The Cycle of Life:
An History of Experimental Ecology

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Case 3

Joan Halifax, The Fruitful Darkness: A Journey through Buddhist Practice and Tribal Wisdom (New York: Grove Press, 1993).

In The Fruitful Darkness, Joan Halifax discusses the practice of ecology, and ecology of mind and spirit in relation to the Earth, and ecology that sees initiation as a way of reconciling self and other, and ecology that confirms the yield of darkness, the fruit of suffering, and ecology of compassion. Like Buddhism and shamanism, deep ecology is centered on questioning and directly understanding our place in the web of creation. Expressing this understanding as "nonduality," she writes that we cannot exist without the presence and support of the interconnecting circles of creation--the geosphere, the biosphere, the hydrosphere, the atmosphere, and the sphere of our sun. (Pp. xxx, 137).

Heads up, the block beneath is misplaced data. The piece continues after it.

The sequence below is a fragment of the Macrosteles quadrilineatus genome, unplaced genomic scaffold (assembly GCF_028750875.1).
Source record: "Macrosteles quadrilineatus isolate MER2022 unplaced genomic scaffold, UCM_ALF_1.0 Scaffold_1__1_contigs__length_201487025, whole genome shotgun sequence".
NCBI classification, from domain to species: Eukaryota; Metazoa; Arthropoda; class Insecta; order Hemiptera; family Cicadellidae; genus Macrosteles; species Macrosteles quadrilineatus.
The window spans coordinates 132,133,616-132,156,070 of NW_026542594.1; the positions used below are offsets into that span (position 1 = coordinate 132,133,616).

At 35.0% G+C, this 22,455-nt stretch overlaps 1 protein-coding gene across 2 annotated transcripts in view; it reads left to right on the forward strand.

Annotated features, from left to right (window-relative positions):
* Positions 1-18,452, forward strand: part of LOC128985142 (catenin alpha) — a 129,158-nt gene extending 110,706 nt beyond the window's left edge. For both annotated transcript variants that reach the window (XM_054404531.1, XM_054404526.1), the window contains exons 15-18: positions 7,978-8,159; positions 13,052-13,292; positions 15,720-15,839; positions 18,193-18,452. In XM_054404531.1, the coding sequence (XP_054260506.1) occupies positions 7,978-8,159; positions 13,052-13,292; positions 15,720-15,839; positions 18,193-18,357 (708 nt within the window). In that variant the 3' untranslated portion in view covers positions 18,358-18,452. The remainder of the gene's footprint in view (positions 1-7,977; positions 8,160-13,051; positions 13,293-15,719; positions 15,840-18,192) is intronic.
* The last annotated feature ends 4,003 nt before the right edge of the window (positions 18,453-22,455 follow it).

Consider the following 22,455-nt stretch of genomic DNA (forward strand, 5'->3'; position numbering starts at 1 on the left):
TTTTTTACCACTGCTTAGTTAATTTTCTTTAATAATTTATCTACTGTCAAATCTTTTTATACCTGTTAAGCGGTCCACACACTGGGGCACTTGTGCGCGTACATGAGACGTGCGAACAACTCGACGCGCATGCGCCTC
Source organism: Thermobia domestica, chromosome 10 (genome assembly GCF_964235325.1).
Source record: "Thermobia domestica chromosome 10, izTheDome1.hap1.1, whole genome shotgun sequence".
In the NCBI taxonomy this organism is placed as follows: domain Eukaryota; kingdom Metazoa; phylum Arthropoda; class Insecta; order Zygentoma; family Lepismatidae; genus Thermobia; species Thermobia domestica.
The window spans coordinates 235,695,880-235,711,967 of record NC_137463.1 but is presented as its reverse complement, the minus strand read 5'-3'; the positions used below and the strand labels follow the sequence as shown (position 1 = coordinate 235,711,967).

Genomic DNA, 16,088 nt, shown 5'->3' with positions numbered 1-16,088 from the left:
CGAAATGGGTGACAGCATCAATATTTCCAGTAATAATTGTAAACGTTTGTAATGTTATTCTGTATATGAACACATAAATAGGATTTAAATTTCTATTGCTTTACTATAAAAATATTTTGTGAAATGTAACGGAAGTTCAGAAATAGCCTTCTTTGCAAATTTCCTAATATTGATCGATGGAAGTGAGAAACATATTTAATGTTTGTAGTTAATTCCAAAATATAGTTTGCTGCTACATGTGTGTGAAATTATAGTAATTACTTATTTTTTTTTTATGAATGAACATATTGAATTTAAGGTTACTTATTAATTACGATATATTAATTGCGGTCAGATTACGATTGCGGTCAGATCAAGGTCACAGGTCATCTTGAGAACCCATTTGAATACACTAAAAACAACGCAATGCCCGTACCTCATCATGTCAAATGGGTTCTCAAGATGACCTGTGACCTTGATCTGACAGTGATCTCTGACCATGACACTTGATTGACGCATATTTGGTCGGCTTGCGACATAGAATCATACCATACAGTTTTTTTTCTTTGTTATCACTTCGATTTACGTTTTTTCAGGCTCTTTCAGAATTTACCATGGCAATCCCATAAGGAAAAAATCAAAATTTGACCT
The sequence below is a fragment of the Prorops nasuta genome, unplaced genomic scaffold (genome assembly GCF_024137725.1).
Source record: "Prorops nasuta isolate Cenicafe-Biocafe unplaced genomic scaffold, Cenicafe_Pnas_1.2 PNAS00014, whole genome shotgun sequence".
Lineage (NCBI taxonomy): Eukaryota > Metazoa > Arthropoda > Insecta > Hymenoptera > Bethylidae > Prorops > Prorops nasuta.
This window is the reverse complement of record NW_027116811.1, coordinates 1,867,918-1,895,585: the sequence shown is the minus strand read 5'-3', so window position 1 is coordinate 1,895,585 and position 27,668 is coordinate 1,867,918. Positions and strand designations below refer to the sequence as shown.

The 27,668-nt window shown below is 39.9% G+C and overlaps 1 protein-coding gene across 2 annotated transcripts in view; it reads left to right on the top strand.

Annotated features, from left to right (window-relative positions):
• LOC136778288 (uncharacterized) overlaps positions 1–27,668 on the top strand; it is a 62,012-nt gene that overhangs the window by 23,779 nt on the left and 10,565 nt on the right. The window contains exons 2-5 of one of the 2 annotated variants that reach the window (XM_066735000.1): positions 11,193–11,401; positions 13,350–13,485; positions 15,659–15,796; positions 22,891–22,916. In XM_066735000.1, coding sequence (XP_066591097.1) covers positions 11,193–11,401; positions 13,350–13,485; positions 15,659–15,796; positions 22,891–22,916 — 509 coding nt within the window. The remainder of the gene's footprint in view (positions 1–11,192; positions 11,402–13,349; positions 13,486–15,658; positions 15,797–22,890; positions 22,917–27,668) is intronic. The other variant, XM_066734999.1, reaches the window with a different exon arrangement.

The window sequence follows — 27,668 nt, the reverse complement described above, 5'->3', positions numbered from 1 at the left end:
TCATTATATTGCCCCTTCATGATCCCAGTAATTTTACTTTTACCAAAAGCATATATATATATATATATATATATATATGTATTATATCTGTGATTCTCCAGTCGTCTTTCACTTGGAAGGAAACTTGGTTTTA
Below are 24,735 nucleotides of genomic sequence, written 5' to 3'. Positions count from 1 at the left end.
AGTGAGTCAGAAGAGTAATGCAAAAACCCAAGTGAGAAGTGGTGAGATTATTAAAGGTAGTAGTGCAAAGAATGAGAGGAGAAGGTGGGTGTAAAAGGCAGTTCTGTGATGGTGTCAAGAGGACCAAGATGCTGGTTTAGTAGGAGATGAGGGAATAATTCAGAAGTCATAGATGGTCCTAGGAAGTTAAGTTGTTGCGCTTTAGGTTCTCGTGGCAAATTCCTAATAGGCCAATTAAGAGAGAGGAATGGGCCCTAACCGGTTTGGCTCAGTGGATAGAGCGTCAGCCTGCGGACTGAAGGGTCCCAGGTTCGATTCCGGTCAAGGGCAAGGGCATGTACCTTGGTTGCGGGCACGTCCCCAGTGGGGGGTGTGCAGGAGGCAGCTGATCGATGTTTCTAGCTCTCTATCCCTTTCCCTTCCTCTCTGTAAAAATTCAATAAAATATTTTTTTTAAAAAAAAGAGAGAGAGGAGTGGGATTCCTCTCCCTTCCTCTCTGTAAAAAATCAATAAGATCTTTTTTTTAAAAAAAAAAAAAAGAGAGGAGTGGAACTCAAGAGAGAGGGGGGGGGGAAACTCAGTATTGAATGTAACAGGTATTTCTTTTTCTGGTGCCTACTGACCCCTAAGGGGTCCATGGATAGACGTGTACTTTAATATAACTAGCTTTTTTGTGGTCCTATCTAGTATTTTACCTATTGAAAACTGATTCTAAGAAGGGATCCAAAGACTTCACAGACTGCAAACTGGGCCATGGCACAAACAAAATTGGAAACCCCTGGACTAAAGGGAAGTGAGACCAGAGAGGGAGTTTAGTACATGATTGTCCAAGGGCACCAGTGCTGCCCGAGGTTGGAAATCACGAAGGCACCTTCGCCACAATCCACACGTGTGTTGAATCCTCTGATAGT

Case 1
  William Paley, Natural Theology, 1794
  Carl Linnaeus, Nemesis Divina, 1758
  George Gregory, The Economy of Nature, 1804
Case 2
  Vladimir Vernadsky, Biosphere and Noosphere, 1939
  Pierre Teilard de Chardin, Human Energy, 1969
  Pierre Teilard de Chardin, The Heart of Matter, 1978
Case 3
  John Neale Dalton, The Book of Common Prayer, 1920
  Joan Halifax, The Fruitful Darkness, 1993
  Hans Dirk van Hoogstraten, Deep Economy, 2001
  Lynn Margulis and Dorian Sagan, The Garden of Microbial Delights, 1993
  Nina Witoszek and Andrew Brennan, eds., Philosophical Dialogues, 1999
  Roger S. Gottlieb, ed., This Sacred Earth, 2004
Lloyd Ackert
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